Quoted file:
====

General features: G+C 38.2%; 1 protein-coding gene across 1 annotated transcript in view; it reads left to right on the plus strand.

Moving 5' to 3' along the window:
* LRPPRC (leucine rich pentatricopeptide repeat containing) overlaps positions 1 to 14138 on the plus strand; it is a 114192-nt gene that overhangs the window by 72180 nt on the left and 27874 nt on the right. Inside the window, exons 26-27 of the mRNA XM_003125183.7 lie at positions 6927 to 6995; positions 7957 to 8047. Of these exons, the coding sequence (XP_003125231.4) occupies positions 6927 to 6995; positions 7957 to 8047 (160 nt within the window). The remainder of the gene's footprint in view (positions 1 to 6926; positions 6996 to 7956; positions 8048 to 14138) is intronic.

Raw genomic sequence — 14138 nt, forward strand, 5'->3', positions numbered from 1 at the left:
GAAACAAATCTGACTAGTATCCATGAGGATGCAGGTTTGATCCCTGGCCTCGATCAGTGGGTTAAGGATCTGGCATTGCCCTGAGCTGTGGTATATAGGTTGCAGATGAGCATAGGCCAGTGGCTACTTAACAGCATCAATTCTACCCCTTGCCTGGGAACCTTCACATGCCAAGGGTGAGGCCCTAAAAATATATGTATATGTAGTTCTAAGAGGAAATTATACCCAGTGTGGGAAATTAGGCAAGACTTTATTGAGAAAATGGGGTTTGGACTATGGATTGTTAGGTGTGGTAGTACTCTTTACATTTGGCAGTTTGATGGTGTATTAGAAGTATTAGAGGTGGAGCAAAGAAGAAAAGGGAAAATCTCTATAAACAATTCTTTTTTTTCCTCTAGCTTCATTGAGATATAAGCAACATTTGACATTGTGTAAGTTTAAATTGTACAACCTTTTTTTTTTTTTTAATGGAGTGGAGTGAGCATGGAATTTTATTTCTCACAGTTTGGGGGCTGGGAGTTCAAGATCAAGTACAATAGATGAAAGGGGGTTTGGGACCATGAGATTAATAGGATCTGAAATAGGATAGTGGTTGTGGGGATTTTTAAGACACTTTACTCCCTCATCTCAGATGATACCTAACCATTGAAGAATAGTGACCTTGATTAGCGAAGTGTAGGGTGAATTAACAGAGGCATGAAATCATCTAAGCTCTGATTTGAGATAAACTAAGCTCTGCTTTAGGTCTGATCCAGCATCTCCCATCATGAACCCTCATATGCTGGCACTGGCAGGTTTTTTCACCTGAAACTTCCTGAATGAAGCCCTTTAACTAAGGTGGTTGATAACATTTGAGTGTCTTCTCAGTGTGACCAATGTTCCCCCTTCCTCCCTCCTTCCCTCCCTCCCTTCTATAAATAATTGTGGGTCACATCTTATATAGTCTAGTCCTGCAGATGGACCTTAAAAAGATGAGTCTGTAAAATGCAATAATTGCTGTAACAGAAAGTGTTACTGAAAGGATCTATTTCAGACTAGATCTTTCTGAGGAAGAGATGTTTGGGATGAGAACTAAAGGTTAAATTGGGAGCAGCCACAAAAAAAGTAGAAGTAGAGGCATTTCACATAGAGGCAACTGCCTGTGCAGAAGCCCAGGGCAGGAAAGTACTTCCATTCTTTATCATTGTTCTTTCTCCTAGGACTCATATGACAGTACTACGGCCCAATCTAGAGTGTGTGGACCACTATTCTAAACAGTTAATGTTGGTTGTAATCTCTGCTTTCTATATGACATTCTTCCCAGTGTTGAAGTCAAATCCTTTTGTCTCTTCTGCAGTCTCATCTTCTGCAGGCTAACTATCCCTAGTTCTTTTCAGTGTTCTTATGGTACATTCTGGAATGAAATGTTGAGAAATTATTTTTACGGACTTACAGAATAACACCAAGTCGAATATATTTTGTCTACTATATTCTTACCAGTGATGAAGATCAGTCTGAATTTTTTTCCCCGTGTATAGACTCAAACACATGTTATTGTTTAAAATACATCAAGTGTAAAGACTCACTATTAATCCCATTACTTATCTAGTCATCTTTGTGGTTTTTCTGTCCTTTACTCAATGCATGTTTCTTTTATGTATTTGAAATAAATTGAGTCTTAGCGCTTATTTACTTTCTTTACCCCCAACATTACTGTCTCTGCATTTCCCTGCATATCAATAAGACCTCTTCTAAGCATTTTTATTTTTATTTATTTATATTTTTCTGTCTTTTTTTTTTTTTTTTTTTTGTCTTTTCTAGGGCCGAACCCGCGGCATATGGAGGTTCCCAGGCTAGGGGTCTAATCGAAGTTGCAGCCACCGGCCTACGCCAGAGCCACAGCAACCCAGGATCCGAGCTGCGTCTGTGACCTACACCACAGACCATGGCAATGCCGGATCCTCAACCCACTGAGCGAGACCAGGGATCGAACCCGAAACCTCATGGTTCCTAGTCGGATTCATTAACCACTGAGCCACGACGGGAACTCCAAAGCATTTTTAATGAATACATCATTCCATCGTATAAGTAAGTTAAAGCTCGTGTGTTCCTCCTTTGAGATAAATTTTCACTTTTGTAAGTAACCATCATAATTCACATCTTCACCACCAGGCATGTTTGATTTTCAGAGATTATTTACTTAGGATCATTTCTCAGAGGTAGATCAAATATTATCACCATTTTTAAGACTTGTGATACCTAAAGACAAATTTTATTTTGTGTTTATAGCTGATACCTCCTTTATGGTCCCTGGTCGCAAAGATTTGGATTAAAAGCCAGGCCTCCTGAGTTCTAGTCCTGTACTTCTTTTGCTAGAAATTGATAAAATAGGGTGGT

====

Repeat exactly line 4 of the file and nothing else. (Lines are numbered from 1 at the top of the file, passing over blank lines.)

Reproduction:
Raw genomic sequence — 14138 nt, forward strand, 5'->3', positions numbered from 1 at the left: